Tuesday, October 13, 2009

Books vs Articles: The Flaying of Elinor Ostrom

I am not going to link to the obnoxious economicsjobmarketrumor blog, where lots of grad students supposedly seeking jobs have been savagely trashing Elinor Ostrom on all kinds of grounds, most of them involving that they have not heard of her and that she has not published articles in top four journals. Her important book that was key to her prize, Governing the Commons, 1990, has been riduculed because presumably unlike an article in the AER, it did not go through a "peer review" process. Wow. Somehow the fact that it has been cited over 7000 times, more than all the citations of some economics Nobelists, including Stiglitz and Prescott, does not register with these dingbats (some of whom were pushing Nancy Stokey, "if you need to give it to a woman," whose citations barely exceed 1,000, but by gosh, she has published with Lucas in the JPE!).

I see this as a broader problem in the economics profession. In particular it calls to mind the tragic situation at Notre Dame University, where the original economics department is now being closed down. The original shot against it came some years ago when a dean wanted a grad program that was "highly ranked," with these rankings based on the publication rates in "top journals" being the key. A characteristic of that department all along has been a tendency for several of its most prominent members to publish more in books than in journal articles. The leading example of this is Phil Mirowski, and I have already argued here that I predict that, say, 30 years from now there will be more citations to his books, More Heat than Light, and Machine Dreams, than to the entire corpus of publications up to this point of the members of the new, self-labeled "neoclassical" department, even though some of them are publishing articles in the AER and so on. In any case, these silly criticisms of Ostrom seem to be of the same piece as the sort of arguments that have been brought to bring down the very fine Notre Dame department.

7 comments:

Simon Halliday said...

I couldn't agree more. What makes this more entertaining for me is that her work was taught in my PhD Econ program and mentioned specifically in one of our texts, Sam Bowles's Microeconomics: Behavior, Institutions, and Evolution. But, the inclusion of such a text immediately sets up our program as heterodox, so I suppose we don't count. Maybe we are 'conteminating' (as some anonymous commenters on the blog you refer to) economics.

Ken Houghton said...

Why would we need to give it to Nancy Stokey--just so Lucas can have to other half of the prize money he paid his first wife when he decided he wanted Stokey instead?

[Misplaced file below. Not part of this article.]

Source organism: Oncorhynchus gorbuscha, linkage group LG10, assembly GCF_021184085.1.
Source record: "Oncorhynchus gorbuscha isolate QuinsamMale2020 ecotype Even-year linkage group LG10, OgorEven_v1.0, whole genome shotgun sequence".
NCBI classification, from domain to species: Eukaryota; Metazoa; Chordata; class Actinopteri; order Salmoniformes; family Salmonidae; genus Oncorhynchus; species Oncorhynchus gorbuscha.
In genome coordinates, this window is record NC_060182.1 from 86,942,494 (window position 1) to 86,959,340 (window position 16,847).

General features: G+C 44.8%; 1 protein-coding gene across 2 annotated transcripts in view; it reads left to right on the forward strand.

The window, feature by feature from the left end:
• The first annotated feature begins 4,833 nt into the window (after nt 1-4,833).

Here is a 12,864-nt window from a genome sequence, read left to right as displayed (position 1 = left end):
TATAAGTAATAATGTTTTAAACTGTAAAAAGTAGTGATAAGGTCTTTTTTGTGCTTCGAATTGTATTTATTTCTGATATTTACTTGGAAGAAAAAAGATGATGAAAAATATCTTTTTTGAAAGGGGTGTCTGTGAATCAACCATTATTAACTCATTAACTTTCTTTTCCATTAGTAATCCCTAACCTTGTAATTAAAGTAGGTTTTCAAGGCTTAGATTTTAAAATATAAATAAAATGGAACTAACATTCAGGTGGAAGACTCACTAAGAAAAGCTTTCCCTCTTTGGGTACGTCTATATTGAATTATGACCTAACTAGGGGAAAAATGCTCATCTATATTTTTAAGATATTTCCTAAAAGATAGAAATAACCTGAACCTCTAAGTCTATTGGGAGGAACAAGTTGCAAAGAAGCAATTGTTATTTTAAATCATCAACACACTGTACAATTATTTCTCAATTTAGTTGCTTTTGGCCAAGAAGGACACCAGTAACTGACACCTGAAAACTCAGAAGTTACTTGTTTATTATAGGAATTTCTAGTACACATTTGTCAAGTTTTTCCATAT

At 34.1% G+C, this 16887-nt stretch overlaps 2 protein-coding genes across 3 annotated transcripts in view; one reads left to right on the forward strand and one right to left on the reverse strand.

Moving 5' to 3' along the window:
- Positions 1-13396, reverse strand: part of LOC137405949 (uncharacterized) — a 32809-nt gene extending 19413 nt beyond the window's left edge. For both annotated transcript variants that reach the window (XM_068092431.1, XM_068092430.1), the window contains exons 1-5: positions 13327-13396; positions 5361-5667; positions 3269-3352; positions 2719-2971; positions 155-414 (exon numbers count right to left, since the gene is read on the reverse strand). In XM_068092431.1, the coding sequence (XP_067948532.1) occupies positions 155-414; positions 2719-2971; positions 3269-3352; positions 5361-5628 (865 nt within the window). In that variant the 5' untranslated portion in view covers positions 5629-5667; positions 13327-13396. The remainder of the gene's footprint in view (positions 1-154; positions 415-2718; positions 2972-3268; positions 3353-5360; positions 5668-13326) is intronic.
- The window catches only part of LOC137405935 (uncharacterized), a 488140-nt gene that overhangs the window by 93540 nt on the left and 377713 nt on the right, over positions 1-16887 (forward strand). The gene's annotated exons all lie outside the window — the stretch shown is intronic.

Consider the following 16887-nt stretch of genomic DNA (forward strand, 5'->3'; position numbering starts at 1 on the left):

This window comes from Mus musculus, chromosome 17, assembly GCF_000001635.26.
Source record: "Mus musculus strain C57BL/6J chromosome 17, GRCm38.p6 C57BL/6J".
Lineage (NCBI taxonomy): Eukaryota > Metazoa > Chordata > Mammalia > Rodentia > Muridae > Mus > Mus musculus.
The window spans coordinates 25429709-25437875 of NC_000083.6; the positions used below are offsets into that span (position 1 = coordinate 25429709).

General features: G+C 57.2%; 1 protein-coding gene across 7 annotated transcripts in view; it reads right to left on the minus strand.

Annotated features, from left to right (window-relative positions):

Now, if they were arguing for Claudia Goldin...but that wouldn't happen anyway, I suspect. To prone to using actual data and primary sources.

Ken Houghton said...

Gad, that's ugly. But it took fewer than 20 posts for someone to link to an article of hers in the Summer 2000 JEP (http://www.jstor.org/pss/2646923).

Is JEP not a top journal?

Barkley Rosser said...

Simon,

Won't ask where your program is. Don't want to get anybody in trouble....

Ken,

Well, somebody on that ridiculous blog mentioned her JEP articles, but these were ridiculed on the grounds that most of the articles in the JEP are invited, hence not properly refereed, even though articles in there tend to have very high citation rates. By such measures, it is a top ten journal, if not in the top four.

Of course this business about peer review is part of the slam on her books. Doesn't matter how many times they have been cited, they do not count, hack, cough.

Brenda Rosser said...

Speaking of 'the commons'. Some little poetic ditties I found tonight.

don t cuss the climate
it probably doesn t like you
any better
than you like it

every cloud
has its silver
lining but it is
sometimes a little
difficult to get it to
the mint

that stern and
rockbound coast felt
ike an amateur
when it saw how grim
the puritans that
landed on it were

the honey bee is sad and cross
and wicked as a weasel
and when she perches on you boss
she leaves a little measle

insects have
their own point
of view about
civilization a man
thinks he amounts
to a great deal
but to a
flea or a
mosquito a
human being is
merely something
good to eat

http://www.donmarquis.com/readingroom/archybooks/maxims.html

Martin Langeland said...

Apropos the young gallants of the Employmeblog, ponder another Marquis bit (from memory, so may be faulty)

a flea walked in
to a lion's den
and bit that lion good
and then he stood
on that lion s mangy mane
as all conquering heroes should
all witness he cried
my power and my might
i ve conquered this lion
with one mighty bite
he does not roar
he does not growl
although his mood is black
he s cowering there
and he doesn t even dare
to try and bite me back
oh a mighty flea am i
a mighty flea am i
i licked this lion
without half tryin
a mighty flea am i
now concerning this flea
one sad thing
must be written
that lion didn t even know
that he d been bitten
and the moral of this tale
is painfully clear to see
that fleas like human beings
are silly and vain

If this tale is a little near the bone remember that if the shoe doesn t fit you don t have to wear it
archy

--ml

ProGrowthLiberal said...

The economist blogs have been mostly praising the selections this year. While I was not aware of her work - maybe I should be. I have been a big fan of the work of Williamson for years.